jump to last post 1-3 of 3 discussions (7 posts)

Should google ads on our hubs link to landing pages describing the precise produ

  1. cam8510 profile image95
    cam8510posted 5 years ago

    Should google ads on our hubs link to landing pages describing the precise product in the hub ad?

    I just looked at one  and after quite a few minutes perusing the ad page, I still have no idea what the ad on my site is attempting to sell.  I depend on google ads to make money here on HP.  We are encouraged to produce quality content.  Google should be required to do the same.  If I, as the hub author, can't figure out what an ad on my hub is trying to sell, you can bet the average reader isn't going to figure it out either, because they won't be nearly as motivated as I was.  Ads on our hubs should lead to very clear landing pages for that precise product and not to a product catalog.

  2. mattforte profile image92
    mattforteposted 5 years ago

    Google doesn't control what is on the landing page. They also aren't here to police things like that. It is an AD - a space somebody paid to have delivered to viewers. It doesn't need to be trying to sell anything. Hell, I could buy advertising space for one of my HubPages articles if I wanted to, and have it be nothing but an informative article if I wanted. It doesn't matter what's on the landing page. You are getting paid to display it - paid for views, and paid even more for clicks. What the reader experiences after clicking on said ad is not, and should not be any of your concern since you've already made the maximum profit at that point.

    Also, from what I am reading - you are stating that you just clicked one of your own ads. Even if it was for "investigative purposes" I'd be careful - that is exactly what will lead to your AdSense account getting banned. (And without AdSense..you get no HubPages ad earnings either)

    1. cam8510 profile image95
      cam8510posted 5 years agoin reply to this

      Thank you for the information.  I am aware about not clicking on my own adds.  It was a momentary memory lapse that happens more with each birthday.  I could have used the info without the bit of an attitude I sensed coming through. Thank you though.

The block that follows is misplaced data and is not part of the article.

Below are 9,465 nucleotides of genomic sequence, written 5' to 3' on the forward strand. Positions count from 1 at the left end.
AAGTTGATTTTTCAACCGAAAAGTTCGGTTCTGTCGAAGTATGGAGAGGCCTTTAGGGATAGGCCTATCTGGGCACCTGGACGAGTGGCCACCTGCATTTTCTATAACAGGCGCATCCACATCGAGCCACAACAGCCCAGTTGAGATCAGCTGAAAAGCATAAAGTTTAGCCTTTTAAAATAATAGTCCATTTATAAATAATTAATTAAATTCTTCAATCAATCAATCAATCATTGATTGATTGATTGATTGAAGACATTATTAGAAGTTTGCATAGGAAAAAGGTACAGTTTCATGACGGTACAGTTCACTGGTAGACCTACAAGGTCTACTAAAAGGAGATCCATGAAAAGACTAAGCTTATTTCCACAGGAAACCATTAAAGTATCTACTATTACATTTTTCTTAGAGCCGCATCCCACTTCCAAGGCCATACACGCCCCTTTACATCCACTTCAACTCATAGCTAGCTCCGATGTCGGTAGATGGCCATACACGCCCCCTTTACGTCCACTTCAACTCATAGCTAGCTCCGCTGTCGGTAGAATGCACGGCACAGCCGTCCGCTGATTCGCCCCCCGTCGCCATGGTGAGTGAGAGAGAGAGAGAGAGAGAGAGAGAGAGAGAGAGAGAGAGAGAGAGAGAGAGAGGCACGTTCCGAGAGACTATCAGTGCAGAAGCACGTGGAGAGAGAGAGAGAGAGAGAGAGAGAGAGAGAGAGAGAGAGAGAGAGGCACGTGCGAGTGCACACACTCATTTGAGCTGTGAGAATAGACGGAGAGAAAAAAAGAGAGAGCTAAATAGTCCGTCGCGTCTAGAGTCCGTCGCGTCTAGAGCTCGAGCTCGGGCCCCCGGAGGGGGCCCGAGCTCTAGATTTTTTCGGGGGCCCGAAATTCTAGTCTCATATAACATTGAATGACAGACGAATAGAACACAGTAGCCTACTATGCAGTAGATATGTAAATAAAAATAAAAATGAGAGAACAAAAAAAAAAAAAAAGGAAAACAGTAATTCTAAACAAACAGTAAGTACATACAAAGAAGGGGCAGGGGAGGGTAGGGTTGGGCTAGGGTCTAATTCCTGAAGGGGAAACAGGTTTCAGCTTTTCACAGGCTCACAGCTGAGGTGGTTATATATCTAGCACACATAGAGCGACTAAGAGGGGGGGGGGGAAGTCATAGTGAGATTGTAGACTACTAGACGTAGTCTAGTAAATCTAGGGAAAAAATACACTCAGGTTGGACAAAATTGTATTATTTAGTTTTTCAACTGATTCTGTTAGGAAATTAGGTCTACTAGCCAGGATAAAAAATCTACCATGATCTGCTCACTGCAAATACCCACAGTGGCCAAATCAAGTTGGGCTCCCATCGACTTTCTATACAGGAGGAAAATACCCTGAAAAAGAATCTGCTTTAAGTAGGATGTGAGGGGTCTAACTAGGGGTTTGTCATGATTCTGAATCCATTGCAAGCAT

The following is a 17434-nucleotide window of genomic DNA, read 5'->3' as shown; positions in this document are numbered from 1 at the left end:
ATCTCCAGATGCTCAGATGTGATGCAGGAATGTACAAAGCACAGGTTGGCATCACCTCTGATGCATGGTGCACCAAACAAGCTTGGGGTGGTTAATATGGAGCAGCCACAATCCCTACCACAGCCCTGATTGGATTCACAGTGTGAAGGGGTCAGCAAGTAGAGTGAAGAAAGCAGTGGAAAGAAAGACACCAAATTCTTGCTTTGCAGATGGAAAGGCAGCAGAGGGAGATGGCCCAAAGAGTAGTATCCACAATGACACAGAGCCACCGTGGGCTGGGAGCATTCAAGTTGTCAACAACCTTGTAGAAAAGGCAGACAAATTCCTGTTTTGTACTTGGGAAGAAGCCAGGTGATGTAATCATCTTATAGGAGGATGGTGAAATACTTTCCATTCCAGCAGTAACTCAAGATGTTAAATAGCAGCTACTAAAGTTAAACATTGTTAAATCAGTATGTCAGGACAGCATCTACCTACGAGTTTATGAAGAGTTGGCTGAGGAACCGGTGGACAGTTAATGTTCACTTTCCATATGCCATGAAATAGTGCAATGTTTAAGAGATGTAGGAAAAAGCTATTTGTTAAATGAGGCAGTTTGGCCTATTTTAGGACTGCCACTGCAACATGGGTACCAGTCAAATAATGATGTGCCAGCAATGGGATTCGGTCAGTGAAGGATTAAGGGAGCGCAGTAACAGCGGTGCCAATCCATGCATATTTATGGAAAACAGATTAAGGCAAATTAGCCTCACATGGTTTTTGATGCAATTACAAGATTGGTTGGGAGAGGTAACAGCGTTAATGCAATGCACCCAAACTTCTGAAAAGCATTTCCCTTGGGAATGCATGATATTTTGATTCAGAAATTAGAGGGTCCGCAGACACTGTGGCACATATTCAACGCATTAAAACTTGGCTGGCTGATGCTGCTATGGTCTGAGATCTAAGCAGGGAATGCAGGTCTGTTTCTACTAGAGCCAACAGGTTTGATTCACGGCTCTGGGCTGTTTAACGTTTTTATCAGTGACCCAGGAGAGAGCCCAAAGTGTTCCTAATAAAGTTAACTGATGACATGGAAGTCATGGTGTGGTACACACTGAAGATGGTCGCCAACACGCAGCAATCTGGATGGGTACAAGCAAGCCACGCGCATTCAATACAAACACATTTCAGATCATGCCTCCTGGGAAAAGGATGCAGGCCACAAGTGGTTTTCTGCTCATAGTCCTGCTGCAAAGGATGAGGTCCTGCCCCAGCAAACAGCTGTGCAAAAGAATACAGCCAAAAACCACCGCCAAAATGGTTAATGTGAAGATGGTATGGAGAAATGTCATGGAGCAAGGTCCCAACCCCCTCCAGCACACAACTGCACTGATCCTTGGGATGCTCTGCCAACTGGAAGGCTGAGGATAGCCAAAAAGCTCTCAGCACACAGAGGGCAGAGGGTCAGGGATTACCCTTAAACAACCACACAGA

2. mattforte profile image92
      mattforteposted 5 years agoin reply to this

      I'm kind of a jerk, so I often come across with an attitude. That or a lot of sarcastic humor. However, I see a lot of bad information on this site fluffed up with "helpful sounding" comments which I find detrimental, so I just try to be forward ;-)

    3. cam8510 profile image95
      cam8510posted 5 years agoin reply to this

      Mattforte, Thank you.  Communicating by writing has the disadvantage of no body language.  Sorry I misinterpreted.  Thanks for helping out.

  3. profile image0
    paxwillposted 5 years ago

    The company who paid for the ad will probably realize soon enough that their vague ad isn't converting into sales, and perhaps then they'll change it.  Google doesn't necessarily reject ads for being confusing and poorly constructed, but for being deliberately deceiving.

    Your only recourse is to flag the ad (there's a little Adsense button or link there somewhere) and fill out the report explaining to Google why you feel the ad is inappropriate.  You can cite the fact that the ad is confusing.  Then maybe Google will contact the company that paid for the Adwords campaign and that company will change their ad. 

    I feel you on the dumb ads.  I've reported a few to Google that had riduculous misspellings.

    1. cam8510 profile image95
      cam8510posted 5 years agoin reply to this

      paxwill, Thank you for that information.  I may flag that one, but I wouldn't have known how misleading it was without actually clicking it, which is a no no.

 
working